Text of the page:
Sainsbury’s and Asda will provide a more specific commitment to cut prices as part of their response to the Competition & Markets Authority’s provisional verdict on their planned £7bn merger, according to people briefed on the process (Financial Times £). They also said the supermarkets would recalculate a key indicator of consumer harm using what they consider to be more realistic criteria, and submit a counterproposal for store disposals. Analysts had previously estimated between 100 and 150 stores would need to be sold. Sainsbury’s claims the regulator failed to properly interrogate respondents during its investigation into the deal (Daily Mail). In its provisional findings, published on 21 February, the CMA said Aldi, Booths, Co-op and M&S ‘had no definitive plans’ to enter online shopping deliveries. However, a week later, M&S announced its £1.5bn delivery deal with online supermarket Ocado, adding another player to the online delivery market.
Rating agency S&P Global has put Kraft Heinz’s rating on review for a possible downgrade, in a move that could push the struggling packaged food giant’s debt profile closer to junk status (Financial Times £). S&P said on Monday it was placing Kraft Heinz’s BBB rating on so-called credit watch, with negative implications after the company behind Heinz ketchup and Oscar Mayer hot dogs failed to file its annual report with the Securities and Exchange Commission despite a deadline extension.
Domino’s Pizza has denied reports that it misled investors over the extent of its strained relationship with its franchise partners, who run most of its stores (Telegraph £). At last week’s full-year results David Wild, Domino’s chief executive, conceded there were “commercial tensions” with its UK franchisees. When asked how many stores it would open this year, he made the extraordinary admission: “The truth is, we don’t know” (The Times £).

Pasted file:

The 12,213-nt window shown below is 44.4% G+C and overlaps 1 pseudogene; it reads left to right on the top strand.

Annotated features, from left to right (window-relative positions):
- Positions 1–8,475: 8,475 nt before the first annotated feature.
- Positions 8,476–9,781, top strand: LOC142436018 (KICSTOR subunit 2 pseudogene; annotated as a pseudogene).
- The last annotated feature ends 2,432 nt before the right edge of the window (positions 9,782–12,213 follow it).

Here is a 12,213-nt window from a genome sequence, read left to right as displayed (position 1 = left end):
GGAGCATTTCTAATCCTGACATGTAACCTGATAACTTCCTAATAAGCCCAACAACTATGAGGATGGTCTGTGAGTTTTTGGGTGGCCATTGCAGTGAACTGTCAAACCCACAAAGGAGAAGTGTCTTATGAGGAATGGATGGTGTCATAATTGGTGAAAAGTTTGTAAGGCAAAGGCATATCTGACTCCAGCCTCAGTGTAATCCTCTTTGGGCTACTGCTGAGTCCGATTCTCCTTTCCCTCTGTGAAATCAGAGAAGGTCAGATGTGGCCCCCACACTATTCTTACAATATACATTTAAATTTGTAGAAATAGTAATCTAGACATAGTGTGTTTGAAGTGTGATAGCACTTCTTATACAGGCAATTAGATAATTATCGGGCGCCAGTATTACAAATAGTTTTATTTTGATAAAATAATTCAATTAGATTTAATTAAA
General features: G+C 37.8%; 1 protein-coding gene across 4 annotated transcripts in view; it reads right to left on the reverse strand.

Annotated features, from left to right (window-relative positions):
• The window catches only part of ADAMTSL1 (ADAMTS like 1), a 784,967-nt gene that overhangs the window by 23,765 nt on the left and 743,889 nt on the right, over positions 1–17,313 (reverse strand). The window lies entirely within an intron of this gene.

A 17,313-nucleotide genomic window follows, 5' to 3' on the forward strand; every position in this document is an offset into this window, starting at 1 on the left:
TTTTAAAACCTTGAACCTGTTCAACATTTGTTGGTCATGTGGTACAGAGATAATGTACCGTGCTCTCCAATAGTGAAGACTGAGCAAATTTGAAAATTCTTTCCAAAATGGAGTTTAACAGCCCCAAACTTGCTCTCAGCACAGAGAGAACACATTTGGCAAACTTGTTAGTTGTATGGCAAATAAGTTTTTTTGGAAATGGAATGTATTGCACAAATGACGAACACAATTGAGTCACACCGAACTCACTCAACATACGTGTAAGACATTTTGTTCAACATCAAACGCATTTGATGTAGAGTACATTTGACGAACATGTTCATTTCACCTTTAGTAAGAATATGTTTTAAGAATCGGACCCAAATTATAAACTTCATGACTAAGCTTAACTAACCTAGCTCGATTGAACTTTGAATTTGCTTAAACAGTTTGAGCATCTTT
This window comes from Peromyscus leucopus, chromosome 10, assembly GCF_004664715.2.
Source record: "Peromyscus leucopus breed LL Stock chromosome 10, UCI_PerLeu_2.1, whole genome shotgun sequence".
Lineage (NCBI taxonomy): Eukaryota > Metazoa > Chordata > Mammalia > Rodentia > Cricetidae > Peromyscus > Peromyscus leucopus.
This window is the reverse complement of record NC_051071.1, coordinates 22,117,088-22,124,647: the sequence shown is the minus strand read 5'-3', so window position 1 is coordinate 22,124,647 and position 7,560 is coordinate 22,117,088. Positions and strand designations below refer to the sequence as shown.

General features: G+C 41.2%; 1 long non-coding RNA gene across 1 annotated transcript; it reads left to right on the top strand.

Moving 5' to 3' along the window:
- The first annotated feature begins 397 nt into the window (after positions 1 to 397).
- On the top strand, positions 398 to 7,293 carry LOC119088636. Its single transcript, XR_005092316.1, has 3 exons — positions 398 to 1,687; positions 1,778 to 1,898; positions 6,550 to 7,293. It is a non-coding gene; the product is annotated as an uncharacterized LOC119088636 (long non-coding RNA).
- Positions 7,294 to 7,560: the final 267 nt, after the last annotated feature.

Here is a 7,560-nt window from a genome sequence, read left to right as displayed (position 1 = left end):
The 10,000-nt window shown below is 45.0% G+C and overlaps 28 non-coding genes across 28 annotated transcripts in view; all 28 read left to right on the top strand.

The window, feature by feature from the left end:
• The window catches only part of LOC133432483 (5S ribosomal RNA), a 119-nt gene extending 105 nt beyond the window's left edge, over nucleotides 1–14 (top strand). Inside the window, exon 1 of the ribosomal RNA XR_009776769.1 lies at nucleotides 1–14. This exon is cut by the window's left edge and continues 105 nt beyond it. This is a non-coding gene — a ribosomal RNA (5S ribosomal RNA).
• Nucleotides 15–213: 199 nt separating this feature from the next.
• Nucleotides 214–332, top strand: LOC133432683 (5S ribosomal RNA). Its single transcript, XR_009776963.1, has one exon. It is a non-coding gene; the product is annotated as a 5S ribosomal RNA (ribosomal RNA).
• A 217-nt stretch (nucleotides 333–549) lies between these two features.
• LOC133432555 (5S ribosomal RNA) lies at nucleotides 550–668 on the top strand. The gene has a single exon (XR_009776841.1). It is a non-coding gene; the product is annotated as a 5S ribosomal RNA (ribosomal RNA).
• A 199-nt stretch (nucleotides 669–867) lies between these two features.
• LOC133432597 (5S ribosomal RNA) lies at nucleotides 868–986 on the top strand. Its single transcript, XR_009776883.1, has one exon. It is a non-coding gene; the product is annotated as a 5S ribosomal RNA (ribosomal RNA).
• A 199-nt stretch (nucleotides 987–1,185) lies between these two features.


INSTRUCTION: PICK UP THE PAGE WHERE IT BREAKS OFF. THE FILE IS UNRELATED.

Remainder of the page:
JAB Holdings moved a step closer to taking back majority control of Coty, the problem-plagued cosmetics company, after a special committee of independent directors recommended on Monday that its tender offer be allowed to proceed once a set of measures to protect minority shareholders was agreed (Financial Times £).
A ban on junk food advertising before the 9pm watershed would harm an already hard-hit restaurant sector and further undermine high streets, according to a trade body (The Times £). Responding to government proposals to fight obesity in children, UK Hospitality claimed the sector had “worked proactively” with local authorities and Westminster on the problem by “diversifying their offer and providing nutritional transparency”.
DNA barcoding of more than 1,400 seafood products certified as sustainable by the Marine Stewardship Council (MSC) has revealed that less than 1% were mislabelled, compared with an average of 30% across the sector as a whole (The Guardian).
“Admittedly it feels a little dangerous backing a cake seller so soon after the disaster that was Patisserie Valerie. But if the house brokers at Shore Capital are anything to go by then Cake Box could be a flyer over the next few years,” writes Mark Shapland in the Standard.
“York’s Bishopthorpe Road has gone from strength to strength in recent years. But can its shopkeepers overcome the impact of Brexit?” asks Kevin Rushby in The Guardian.
“Home brewer Stephen Marsh is in the pink after bringing his gin brand to market,” writes Matthew Caines in the Telegraph (£). “Pinkster Gin is a passion project that spiralled “wildly” out of control, he said.”
“Junk food advertising bans should be taken with a big pinch of salt,” writes Chris Snowdon in The Times (£).